Two olympians from opposite ends of the earth are using agriculture to empower Ugandan women.
Love Mercy was founded by Australian Olympian, Eloise Wellings, and Ugandan Olympian, Julius Achon in 2010 in response to the devastation decades of civil war had on the country, particularly on Julius’ village Awake in Northern Uganda.
“Even though the people always seemed joyful, there was a sense of desperation as well,” Love Mercy Founding Director Eloise Wellings said.
Eloise is a 5000 meter and 10,000 meter Olympic runner. She competed in the London Olympics in 2012 and the Rio Olympics in 2016. However before this she had three failed attempts at making the Olympics.
While in Portland, Oregon completing rehab on her foot in preparations for her third Olympics in Beijing, she met Julius.
“We became immediate friends. We both have the same sense of humour, we both have a strong faith and we both loved running,” Eloise said.
After hearing his story, something like my injured foot became such a small problem and I gained a lot of perspective.
Julius grew up in the remote village of Awake in Northern Uganda in severe poverty and at the age 11 he was captured by rebel soldiers and forced to become a child soldier for three months.
After his escape he returned to school he realised his athletic talents and would run the eight kilometres to and from school every day to for training.
He was selected to run at the District athletics carnival but could not afford the bus ticket. To avoid missing out on competing, Julius ran 72 kilometres in 4 hours to make the carnival which he went on to win.
This was the first of many of his successes including being flag bearer for Uganda at the Sydney 2000 Olympics.
Julius took into his family, 11 orphaned children displaced by the war. It was after this time, when he was struggling to take care of the orphans that he had a chance meeting with Eloise and the seeds for Love Mercy were sown.
What is Love Mercy?
Love Mercy runs a program called “Cents for Seeds” where a $30 donation provides a Ugandan woman a 30kg loan of seeds. Primarily rice, beans and sesame crops are grow from these seeds.
The women also receive a farming tool and agricultural training from a trained agriculturalist to learn how to grow, harvest and get the most out of her crop.
One bag of seed can yield up to 300kg of food. The women then have food for their families and are able to sell that food at the marketplace so they can send their children to school, afford medical care, and pay for household items.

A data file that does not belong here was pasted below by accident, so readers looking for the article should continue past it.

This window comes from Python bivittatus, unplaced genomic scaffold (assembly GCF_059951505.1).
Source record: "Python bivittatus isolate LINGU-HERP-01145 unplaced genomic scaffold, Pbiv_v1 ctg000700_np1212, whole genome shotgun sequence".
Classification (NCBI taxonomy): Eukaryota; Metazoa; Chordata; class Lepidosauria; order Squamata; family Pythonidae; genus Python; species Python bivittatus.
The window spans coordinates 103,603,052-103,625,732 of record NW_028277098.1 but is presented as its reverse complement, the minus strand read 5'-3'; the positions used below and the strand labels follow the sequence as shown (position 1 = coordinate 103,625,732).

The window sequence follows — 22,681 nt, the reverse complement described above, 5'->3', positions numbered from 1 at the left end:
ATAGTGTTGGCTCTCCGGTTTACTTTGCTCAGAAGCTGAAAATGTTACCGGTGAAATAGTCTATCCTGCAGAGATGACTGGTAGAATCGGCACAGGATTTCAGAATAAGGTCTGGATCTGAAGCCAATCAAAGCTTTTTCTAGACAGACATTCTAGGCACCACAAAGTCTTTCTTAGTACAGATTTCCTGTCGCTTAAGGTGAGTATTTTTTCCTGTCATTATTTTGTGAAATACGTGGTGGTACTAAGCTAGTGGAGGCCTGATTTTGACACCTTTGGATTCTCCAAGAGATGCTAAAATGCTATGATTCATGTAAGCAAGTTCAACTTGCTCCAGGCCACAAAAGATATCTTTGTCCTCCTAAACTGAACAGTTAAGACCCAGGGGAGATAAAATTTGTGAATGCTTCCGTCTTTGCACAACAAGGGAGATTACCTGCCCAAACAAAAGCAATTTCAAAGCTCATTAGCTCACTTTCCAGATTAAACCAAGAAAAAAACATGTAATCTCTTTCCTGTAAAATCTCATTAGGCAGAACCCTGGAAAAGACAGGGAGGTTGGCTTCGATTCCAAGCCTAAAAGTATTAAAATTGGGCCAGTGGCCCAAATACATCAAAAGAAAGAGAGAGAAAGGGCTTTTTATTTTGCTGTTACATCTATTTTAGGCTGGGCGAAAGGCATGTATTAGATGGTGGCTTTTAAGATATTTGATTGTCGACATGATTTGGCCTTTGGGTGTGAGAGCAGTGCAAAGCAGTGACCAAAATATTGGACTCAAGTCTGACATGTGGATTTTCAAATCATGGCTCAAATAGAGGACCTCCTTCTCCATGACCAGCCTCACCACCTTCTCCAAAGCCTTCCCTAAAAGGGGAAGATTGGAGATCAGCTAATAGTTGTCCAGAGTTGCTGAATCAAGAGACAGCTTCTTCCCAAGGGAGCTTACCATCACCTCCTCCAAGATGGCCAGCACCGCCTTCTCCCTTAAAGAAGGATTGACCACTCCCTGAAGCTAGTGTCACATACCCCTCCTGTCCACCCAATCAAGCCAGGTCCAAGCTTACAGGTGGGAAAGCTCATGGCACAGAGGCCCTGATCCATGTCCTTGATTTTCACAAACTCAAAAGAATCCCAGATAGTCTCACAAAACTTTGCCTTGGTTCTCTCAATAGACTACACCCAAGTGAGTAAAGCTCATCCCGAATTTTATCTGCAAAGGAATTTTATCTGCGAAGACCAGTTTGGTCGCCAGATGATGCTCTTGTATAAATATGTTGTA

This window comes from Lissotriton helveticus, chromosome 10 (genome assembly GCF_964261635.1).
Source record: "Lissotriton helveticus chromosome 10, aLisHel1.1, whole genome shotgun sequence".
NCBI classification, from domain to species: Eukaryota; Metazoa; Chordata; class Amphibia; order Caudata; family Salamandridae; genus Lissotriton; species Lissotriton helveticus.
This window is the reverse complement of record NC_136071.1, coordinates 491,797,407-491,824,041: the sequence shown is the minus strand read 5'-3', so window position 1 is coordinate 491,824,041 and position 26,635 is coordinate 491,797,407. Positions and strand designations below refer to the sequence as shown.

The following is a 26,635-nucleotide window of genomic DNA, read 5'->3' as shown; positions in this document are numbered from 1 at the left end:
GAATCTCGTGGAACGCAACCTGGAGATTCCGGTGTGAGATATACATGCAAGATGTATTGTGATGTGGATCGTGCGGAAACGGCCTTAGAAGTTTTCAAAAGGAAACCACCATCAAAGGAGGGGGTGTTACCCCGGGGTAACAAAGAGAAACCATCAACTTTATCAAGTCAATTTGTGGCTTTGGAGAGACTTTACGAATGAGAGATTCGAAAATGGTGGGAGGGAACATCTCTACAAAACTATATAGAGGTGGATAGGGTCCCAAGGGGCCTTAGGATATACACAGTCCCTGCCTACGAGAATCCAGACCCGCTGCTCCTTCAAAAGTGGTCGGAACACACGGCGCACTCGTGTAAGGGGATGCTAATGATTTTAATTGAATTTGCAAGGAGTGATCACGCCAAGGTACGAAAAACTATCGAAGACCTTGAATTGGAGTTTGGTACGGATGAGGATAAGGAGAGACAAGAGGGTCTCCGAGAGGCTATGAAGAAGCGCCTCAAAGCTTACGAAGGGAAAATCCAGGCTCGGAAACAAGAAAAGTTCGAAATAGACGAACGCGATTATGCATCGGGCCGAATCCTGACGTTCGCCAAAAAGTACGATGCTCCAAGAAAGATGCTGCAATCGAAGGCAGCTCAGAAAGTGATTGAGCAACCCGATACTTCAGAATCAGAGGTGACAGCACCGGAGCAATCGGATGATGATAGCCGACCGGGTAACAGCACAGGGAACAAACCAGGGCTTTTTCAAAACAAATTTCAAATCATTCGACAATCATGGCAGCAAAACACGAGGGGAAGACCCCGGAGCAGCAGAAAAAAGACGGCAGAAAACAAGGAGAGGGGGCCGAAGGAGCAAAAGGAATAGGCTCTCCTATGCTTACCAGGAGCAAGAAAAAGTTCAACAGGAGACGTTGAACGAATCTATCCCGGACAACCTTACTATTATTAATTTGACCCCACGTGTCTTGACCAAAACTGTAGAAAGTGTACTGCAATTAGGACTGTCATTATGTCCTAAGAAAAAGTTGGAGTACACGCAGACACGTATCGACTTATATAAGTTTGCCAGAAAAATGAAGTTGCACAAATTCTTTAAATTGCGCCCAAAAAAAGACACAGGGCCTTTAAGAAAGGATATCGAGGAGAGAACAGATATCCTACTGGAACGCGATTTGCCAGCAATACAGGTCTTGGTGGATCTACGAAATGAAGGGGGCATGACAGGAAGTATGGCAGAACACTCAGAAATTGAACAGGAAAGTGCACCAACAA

The $30 loan is then returned at the end of the season and passed onto another woman and her family.
We started Cents for Seeds with 100 women in 2010 and now we have distributed more than 13,800 loans just this year.
“It is actually taking away the need to sponsor individual children by empowering the family unit and allowing them to generate their own income through farming,” Eloise said.
The soil in Uganda is incredibly fertile and it has been said that the soil in Uganda, when used to its full capacity, could eradicate poverty and hunger in all of Africa.
We are not giving these women a hand out, it’s a hand-up. The soil is so fertile that these women are just using their strengths and we are giving them the tools to do so.
On Eloise’s first trip to Uganda, to visit Julius for his wedding, she described the trip as a harrowing experience and described one image that haunted her all the way back to Australia.
“I remember one scene, a little boy. This boy was clearly malnourished and was about five years old. All I had was a lollypop in my bag to give him.
We sat with the people in the community, which was about 800 people, and I could not stop looking at this boy who was starving.
“That became the image for me to go home with and make sure we did something about this, because it was unjust.”
The Ugandan villages who receive seed donations from Love Mercy are now peaceful, prosperous and are moving on with their lives after the war according to Eloise.
One woman told Eloise “My life is important now. I used to have nowhere to run from my problems and now I can fix them on my own.”
These women are so strong and hardworking. What I have learned of resilience in my running career I’ve learned from these women.
For more information about Love Mercy and the amazing work they do visit www.lovemercyfoundation.org